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Brad Haines

Researcher and hacker Brad “Renderman” Haines knew airplanes could be hacked a year ago, before news hit of a German researcher’s app that can take over a plane’s flight controls. Now, he’s telling the nay-saying Federal Aviation Administration to prove its systems are safe, and says drones might have a similar problem.

“Really, it’s put up or shut up. If they say it’s secure, there should be no harm in publicly giving access to a test lab,” said Haines in an interview with VentureBeat. “Now, you don’t have to be a nation state in order to tinker with this stuff. You can be some bored guy on a couch.”

This week, German researcher Hugo Teso revealed an app that manipulates the Aircraft Communications Addressing and Report System (ACARS), which can give you access to the plane’s flight management system (FMS). You can communicate with ACARS through hacking the airline’s systems or using a special radio, according to Teso. From there, he could send his own information to the plane, such as “turn left.”

“Pilots receive no training on what happens … if there’s an outside intelligence manipulating the data. They’re not trained for that,” said Haines.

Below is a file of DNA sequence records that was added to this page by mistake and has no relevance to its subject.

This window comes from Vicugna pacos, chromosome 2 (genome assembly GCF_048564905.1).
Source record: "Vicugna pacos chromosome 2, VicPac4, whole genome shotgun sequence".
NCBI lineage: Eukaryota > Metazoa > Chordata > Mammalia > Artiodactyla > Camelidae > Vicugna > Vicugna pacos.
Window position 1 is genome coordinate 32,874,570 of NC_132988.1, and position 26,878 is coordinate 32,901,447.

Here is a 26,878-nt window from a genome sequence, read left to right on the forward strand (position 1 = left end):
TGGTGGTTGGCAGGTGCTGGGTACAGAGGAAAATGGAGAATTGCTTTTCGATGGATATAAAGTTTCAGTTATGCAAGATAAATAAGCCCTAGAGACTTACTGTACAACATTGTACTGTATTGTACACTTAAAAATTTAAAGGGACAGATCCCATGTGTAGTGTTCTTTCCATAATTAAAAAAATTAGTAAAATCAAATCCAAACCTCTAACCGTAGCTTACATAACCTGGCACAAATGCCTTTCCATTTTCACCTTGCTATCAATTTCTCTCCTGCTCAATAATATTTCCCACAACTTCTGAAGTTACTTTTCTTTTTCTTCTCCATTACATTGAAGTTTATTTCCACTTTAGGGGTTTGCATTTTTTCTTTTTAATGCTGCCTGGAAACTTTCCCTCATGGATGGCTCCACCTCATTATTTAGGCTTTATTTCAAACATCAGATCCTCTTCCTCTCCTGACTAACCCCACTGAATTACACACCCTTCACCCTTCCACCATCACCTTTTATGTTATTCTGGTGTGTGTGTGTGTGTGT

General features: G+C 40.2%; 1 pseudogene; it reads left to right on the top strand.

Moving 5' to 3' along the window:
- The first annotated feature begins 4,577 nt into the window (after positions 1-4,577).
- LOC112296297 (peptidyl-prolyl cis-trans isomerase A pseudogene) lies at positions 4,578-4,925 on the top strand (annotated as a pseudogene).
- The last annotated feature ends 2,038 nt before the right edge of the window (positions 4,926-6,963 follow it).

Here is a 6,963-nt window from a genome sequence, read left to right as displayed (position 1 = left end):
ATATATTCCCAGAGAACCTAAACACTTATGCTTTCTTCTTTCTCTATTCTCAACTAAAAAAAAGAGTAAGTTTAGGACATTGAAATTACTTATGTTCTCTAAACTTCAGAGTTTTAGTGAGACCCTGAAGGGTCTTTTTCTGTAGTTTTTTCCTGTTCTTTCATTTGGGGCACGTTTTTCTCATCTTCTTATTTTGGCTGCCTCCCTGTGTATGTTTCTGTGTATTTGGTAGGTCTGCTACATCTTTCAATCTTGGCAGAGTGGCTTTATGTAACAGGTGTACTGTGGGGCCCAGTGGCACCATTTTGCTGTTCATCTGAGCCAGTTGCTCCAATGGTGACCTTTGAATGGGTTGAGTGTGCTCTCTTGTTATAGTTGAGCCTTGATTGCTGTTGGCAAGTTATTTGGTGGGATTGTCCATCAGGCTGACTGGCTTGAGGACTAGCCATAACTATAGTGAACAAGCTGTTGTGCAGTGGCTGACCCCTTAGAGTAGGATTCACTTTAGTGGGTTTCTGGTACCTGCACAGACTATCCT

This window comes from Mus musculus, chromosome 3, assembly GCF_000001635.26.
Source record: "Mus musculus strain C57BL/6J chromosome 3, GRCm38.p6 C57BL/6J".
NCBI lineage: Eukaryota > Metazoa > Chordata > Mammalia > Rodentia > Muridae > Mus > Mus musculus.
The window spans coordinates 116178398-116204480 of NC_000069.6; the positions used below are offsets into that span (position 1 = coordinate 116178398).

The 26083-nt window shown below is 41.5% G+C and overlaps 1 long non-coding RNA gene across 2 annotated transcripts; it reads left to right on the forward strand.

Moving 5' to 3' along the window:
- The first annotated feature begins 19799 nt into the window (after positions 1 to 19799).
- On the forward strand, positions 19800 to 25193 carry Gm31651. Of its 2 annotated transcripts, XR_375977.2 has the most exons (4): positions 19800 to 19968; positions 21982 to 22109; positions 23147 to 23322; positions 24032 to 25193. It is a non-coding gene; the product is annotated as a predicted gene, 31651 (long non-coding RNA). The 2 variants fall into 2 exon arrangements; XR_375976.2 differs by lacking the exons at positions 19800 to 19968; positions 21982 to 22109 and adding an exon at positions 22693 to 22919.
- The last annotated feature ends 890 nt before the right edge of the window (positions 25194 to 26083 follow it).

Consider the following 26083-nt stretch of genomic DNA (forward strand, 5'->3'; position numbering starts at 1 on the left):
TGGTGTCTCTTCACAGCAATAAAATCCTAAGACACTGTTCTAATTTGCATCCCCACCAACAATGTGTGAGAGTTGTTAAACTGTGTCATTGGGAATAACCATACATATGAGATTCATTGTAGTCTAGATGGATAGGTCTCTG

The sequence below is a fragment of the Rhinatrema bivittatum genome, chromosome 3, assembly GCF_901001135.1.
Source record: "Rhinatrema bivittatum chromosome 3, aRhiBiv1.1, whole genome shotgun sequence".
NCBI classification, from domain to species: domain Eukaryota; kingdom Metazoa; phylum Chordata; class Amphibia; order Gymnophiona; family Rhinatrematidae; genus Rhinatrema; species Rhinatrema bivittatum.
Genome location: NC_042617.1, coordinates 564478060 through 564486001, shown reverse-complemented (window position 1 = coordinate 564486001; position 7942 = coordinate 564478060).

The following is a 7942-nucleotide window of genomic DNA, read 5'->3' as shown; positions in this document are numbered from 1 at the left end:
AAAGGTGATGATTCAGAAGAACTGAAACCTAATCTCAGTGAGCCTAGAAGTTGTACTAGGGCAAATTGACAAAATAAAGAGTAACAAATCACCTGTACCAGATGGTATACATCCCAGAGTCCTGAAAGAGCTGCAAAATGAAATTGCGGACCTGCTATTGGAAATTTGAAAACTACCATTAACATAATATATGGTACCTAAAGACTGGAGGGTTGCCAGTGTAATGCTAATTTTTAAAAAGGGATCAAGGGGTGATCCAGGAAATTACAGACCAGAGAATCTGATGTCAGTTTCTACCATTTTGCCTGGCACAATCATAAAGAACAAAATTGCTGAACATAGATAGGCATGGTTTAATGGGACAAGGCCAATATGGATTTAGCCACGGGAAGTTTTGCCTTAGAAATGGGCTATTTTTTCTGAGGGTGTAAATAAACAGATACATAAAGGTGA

But the FAA, the European Aviation Safety Agency, as well as FMS creators Honeywell and Rockwell Collins have all denied that this can actually happen. They say Teso only tested his hack on simulated flight software and that the certified software couldn’t be tampered with or disabled in the same way.

The FAA’s statement as obtained by Forbes reads:

The FAA is aware that a German information technology consultant has alleged he has detected a security issue with the Honeywell NZ-2000 Flight Management System (FMS) using only a desktop computer. The FAA has determined that the hacking technique described during a recent computer security conference does not pose a flight safety concern because it does not work on certified flight hardware. The described technique cannot engage or control the aircraft’s autopilot system using the FMS or prevent a pilot from overriding the autopilot. Therefore, a hacker cannot obtain “full control of an aircraft” as the technology consultant has claimed.

But Haines is calling them out. Last year, he discovered a similar problem that lets you take over the transmissions between a pilot and the tower. He claims you can send fake transmissions that say things like, “There’s a plane coming straight at you!” The FAA — a year later — still hasn’t gotten in touch with him about the hack, according to Haines. Now, he’s turning his attention to drones.

As they start to enter our airspace, Haines says, drones are becoming aware of what’s around them so they can effectively get out of the way if a plane is headed in the same direction. But using the same hack as the one Haines created last year, he says drones could be tricked to actually move a plane’s path.

His research isn’t yet complete, but he says he’d like to “talk to [Teso] and compare notes and see if we can work together.”

He said, “It’s nice to see someone else looking at this and coming to the same conclusions. I’m not crazy.”

Brad Haines image via Dean Takahashi/VentureBeat


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